Why does Astrid Lindgren set Sweden apart from the rest of the world?
When thinking about the costs of moving to Scandinavia, one thing I really didn't think I'd miss are the kids books, nursery rhymes and baby songs from the UK. Yes, even the really annoying English babysongs like Wind the Bobbin Up (nobody under 80 knows wtf a bobbin is, so let's stop pretending).
We got a couple of English books out of the local library in Stockholm (which is gigantic compared to the libraries with 5 books nobody wants to read you find in London). But by-and-large, I've been keen to get more into the local Nordic 'child literature' as it's called here (to make it sound fancier).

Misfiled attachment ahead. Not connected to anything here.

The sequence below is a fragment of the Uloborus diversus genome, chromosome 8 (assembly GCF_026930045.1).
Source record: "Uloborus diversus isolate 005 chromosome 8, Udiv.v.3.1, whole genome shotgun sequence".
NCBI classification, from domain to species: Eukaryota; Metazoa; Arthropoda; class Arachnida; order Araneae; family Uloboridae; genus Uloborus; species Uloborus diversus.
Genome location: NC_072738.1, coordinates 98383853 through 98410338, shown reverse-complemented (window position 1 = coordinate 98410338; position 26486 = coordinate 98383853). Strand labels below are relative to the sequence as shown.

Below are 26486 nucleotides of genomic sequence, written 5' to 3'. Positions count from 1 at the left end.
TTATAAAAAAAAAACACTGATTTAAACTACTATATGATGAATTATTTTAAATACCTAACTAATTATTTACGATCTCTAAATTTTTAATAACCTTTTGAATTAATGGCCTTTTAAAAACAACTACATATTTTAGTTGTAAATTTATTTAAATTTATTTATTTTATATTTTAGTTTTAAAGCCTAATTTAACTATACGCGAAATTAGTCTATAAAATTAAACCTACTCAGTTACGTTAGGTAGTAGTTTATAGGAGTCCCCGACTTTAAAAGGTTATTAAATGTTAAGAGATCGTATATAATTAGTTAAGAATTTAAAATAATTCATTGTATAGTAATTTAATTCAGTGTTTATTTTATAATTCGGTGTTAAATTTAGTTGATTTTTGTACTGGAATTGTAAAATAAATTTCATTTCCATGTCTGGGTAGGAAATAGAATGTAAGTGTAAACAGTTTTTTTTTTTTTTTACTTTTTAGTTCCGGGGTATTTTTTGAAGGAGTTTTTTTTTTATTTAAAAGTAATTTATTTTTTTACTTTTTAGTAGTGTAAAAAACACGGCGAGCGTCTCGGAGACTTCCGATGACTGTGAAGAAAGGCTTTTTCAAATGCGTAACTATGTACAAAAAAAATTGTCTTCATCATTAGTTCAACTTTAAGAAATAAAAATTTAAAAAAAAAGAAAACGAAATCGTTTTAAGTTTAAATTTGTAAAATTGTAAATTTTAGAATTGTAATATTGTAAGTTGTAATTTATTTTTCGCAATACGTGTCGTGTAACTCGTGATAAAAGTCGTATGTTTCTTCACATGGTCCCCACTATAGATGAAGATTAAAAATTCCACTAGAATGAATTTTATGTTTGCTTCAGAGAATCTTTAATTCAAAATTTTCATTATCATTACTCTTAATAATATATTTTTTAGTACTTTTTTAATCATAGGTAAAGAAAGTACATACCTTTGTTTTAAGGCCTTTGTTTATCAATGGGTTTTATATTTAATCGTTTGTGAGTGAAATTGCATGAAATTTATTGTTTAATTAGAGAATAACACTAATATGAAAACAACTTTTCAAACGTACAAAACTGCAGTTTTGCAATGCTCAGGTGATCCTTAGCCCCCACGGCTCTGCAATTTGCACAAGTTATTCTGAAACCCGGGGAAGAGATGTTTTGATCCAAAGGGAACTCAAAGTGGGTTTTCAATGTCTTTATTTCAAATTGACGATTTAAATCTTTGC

Swedes take their kid books very seriously. At the centre of the world of Nordic kid literature is Astrid Lindgren and her Pippi Longstockings stories. Then follows the dozens of other characters and worlds that sprang from Lindgren’s pen, and then further culturally iconic authors that followed in her footsteps to make a unique brand of stories for Nordic kids.
So far, I’ve been warmed, shocked and confused by the stories that Nordics read their kids. What is acceptable and even expected in children’s books here in Sweden is very different from what we get in the English speaking world, and it might even play out into how they kids see the world.
Moving from London to Stockholm, this blog is about learning to become a Nordic Dad as I settle Little Bear into his new home
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